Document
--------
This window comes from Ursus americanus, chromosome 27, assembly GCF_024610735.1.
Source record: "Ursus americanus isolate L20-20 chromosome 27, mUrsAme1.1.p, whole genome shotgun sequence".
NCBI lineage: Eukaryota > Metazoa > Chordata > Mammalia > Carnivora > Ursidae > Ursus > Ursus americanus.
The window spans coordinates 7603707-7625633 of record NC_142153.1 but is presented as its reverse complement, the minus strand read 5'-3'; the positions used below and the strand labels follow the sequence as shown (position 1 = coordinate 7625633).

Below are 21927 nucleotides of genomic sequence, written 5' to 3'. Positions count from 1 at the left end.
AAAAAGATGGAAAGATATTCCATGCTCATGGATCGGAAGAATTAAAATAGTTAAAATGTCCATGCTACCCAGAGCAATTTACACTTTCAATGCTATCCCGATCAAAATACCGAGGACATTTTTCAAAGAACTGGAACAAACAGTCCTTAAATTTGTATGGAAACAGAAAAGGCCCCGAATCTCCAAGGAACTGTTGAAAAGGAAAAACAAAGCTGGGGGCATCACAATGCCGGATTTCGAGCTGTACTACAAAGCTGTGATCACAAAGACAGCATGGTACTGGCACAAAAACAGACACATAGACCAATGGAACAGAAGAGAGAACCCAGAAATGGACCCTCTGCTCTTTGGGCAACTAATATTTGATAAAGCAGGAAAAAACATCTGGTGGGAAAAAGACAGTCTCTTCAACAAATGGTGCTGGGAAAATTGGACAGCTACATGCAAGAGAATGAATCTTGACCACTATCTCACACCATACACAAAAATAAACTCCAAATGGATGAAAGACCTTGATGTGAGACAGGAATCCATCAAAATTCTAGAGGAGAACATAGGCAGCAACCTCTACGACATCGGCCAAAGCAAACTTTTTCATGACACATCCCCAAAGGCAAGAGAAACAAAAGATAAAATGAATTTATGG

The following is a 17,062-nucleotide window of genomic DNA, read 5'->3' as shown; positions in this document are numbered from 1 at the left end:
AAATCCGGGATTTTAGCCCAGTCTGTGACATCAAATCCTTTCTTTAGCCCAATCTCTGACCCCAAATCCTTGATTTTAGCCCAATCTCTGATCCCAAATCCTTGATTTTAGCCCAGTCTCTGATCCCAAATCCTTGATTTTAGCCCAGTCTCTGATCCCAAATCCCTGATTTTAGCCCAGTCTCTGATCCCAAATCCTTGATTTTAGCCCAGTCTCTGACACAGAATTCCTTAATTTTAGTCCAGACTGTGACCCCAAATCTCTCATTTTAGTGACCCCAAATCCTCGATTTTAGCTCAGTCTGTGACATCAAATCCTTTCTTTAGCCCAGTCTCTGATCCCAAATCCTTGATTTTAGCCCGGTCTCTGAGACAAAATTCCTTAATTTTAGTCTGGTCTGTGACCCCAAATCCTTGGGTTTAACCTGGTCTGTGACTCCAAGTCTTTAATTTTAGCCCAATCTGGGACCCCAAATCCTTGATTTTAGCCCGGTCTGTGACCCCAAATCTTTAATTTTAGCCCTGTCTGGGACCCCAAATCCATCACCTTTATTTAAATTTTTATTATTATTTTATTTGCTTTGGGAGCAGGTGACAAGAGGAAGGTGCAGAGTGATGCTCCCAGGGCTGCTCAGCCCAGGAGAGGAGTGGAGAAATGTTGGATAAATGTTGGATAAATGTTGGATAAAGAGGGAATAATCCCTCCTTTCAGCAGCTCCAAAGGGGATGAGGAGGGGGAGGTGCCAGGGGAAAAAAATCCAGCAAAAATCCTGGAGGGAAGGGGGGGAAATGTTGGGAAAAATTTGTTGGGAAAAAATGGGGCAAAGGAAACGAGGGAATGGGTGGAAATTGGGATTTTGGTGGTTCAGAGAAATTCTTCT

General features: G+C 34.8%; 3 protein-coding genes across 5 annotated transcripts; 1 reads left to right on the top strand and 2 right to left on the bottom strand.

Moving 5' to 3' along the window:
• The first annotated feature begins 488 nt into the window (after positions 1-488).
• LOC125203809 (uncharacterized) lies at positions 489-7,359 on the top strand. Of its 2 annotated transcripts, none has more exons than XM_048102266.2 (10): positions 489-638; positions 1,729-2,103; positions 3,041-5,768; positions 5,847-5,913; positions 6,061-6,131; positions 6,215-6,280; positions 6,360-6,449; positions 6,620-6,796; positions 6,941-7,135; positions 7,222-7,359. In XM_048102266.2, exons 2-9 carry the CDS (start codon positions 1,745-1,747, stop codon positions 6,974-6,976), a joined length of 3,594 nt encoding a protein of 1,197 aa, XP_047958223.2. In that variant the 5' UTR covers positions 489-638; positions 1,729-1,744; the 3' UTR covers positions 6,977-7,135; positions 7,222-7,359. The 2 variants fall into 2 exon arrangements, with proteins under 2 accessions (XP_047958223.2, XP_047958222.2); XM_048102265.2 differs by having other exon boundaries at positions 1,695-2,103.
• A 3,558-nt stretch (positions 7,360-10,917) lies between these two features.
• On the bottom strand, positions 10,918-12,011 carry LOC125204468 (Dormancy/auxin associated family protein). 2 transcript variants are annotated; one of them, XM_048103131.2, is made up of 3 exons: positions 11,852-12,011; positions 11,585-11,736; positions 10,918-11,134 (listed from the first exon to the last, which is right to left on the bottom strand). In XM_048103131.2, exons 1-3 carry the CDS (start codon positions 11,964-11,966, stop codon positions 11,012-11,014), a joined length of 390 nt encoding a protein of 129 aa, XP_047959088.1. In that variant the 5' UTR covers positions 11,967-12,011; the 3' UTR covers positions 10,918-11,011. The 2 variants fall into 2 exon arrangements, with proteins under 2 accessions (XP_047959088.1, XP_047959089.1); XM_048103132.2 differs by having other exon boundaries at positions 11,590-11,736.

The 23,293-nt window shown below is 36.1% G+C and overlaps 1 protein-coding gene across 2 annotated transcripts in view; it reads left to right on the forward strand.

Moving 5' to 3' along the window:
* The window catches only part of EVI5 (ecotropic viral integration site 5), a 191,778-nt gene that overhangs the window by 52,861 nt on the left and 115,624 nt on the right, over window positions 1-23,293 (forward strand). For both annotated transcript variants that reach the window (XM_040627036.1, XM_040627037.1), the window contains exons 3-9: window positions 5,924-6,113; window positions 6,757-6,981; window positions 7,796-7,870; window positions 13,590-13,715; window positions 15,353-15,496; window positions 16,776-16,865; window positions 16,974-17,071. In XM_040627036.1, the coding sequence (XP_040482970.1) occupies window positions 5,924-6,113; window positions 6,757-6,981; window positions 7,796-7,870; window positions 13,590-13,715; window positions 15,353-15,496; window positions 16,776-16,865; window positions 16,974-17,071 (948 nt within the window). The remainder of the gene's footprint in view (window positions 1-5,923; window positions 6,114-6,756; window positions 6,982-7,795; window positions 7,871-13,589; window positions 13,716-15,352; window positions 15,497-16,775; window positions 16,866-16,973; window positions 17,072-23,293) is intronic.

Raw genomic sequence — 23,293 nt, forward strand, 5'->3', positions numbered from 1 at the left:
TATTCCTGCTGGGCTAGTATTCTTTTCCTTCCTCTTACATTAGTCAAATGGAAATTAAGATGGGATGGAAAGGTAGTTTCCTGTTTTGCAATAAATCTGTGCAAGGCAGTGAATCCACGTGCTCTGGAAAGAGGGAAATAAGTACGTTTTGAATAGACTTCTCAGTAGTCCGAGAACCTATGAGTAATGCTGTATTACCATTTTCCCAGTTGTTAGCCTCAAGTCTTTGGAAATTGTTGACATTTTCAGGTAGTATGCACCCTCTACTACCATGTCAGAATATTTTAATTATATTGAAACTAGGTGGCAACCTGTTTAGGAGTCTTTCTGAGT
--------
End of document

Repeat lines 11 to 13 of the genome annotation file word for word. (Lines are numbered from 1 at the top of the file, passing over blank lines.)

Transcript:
• The first annotated feature begins 488 nt into the window (after positions 1-488).
• LOC125203809 (uncharacterized) lies at positions 489-7,359 on the top strand. Of its 2 annotated transcripts, none has more exons than XM_048102266.2 (10): positions 489-638; positions 1,729-2,103; positions 3,041-5,768; positions 5,847-5,913; positions 6,061-6,131; positions 6,215-6,280; positions 6,360-6,449; positions 6,620-6,796; positions 6,941-7,135; positions 7,222-7,359. In XM_048102266.2, exons 2-9 carry the CDS (start codon positions 1,745-1,747, stop codon positions 6,974-6,976), a joined length of 3,594 nt encoding a protein of 1,197 aa, XP_047958223.2. In that variant the 5' UTR covers positions 489-638; positions 1,729-1,744; the 3' UTR covers positions 6,977-7,135; positions 7,222-7,359. The 2 variants fall into 2 exon arrangements, with proteins under 2 accessions (XP_047958223.2, XP_047958222.2); XM_048102265.2 differs by having other exon boundaries at positions 1,695-2,103.
• A 3,558-nt stretch (positions 7,360-10,917) lies between these two features.